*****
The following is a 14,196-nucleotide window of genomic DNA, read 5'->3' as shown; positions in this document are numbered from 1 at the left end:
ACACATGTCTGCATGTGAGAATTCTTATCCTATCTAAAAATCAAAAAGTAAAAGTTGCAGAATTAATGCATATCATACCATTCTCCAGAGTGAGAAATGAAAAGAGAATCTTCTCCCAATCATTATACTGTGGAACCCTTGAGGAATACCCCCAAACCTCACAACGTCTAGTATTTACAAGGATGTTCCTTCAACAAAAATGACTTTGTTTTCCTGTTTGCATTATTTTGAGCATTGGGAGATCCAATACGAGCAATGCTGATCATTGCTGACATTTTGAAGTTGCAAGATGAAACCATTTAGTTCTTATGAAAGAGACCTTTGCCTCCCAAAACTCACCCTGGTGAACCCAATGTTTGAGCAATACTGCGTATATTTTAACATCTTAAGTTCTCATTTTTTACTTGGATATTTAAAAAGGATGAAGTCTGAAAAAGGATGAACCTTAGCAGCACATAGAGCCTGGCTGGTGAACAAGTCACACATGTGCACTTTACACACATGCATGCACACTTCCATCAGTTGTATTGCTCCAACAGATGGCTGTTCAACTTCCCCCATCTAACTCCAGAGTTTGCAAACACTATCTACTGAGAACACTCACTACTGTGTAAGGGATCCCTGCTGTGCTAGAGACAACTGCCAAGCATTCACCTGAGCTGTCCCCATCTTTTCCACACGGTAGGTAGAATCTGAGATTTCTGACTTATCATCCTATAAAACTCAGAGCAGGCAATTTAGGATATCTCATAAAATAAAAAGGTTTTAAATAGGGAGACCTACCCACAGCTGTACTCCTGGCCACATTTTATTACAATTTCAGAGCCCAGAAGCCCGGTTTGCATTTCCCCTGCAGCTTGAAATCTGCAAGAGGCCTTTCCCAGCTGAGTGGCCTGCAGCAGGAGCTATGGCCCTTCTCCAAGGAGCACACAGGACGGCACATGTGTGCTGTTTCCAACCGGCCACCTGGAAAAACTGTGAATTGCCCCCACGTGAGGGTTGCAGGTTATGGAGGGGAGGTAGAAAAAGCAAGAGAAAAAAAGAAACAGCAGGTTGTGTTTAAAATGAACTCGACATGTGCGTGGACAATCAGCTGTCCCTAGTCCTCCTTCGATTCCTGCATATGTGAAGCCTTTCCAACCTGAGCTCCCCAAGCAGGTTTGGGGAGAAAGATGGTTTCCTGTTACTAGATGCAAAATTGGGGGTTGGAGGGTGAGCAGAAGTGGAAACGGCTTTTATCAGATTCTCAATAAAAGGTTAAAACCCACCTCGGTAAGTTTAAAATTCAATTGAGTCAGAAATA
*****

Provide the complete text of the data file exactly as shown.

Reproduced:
The following is a 14,196-nucleotide window of genomic DNA, read 5'->3' as shown; positions in this document are numbered from 1 at the left end:
ACACATGTCTGCATGTGAGAATTCTTATCCTATCTAAAAATCAAAAAGTAAAAGTTGCAGAATTAATGCATATCATACCATTCTCCAGAGTGAGAAATGAAAAGAGAATCTTCTCCCAATCATTATACTGTGGAACCCTTGAGGAATACCCCCAAACCTCACAACGTCTAGTATTTACAAGGATGTTCCTTCAACAAAAATGACTTTGTTTTCCTGTTTGCATTATTTTGAGCATTGGGAGATCCAATACGAGCAATGCTGATCATTGCTGACATTTTGAAGTTGCAAGATGAAACCATTTAGTTCTTATGAAAGAGACCTTTGCCTCCCAAAACTCACCCTGGTGAACCCAATGTTTGAGCAATACTGCGTATATTTTAACATCTTAAGTTCTCATTTTTTACTTGGATATTTAAAAAGGATGAAGTCTGAAAAAGGATGAACCTTAGCAGCACATAGAGCCTGGCTGGTGAACAAGTCACACATGTGCACTTTACACACATGCATGCACACTTCCATCAGTTGTATTGCTCCAACAGATGGCTGTTCAACTTCCCCCATCTAACTCCAGAGTTTGCAAACACTATCTACTGAGAACACTCACTACTGTGTAAGGGATCCCTGCTGTGCTAGAGACAACTGCCAAGCATTCACCTGAGCTGTCCCCATCTTTTCCACACGGTAGGTAGAATCTGAGATTTCTGACTTATCATCCTATAAAACTCAGAGCAGGCAATTTAGGATATCTCATAAAATAAAAAGGTTTTAAATAGGGAGACCTACCCACAGCTGTACTCCTGGCCACATTTTATTACAATTTCAGAGCCCAGAAGCCCGGTTTGCATTTCCCCTGCAGCTTGAAATCTGCAAGAGGCCTTTCCCAGCTGAGTGGCCTGCAGCAGGAGCTATGGCCCTTCTCCAAGGAGCACACAGGACGGCACATGTGTGCTGTTTCCAACCGGCCACCTGGAAAAACTGTGAATTGCCCCCACGTGAGGGTTGCAGGTTATGGAGGGGAGGTAGAAAAAGCAAGAGAAAAAAAGAAACAGCAGGTTGTGTTTAAAATGAACTCGACATGTGCGTGGACAATCAGCTGTCCCTAGTCCTCCTTCGATTCCTGCATATGTGAAGCCTTTCCAACCTGAGCTCCCCAAGCAGGTTTGGGGAGAAAGATGGTTTCCTGTTACTAGATGCAAAATTGGGGGTTGGAGGGTGAGCAGAAGTGGAAACGGCTTTTATCAGATTCTCAATAAAAGGTTAAAACCCACCTCGGTAAGTTTAAAATTCAATTGAGTCAGAAATA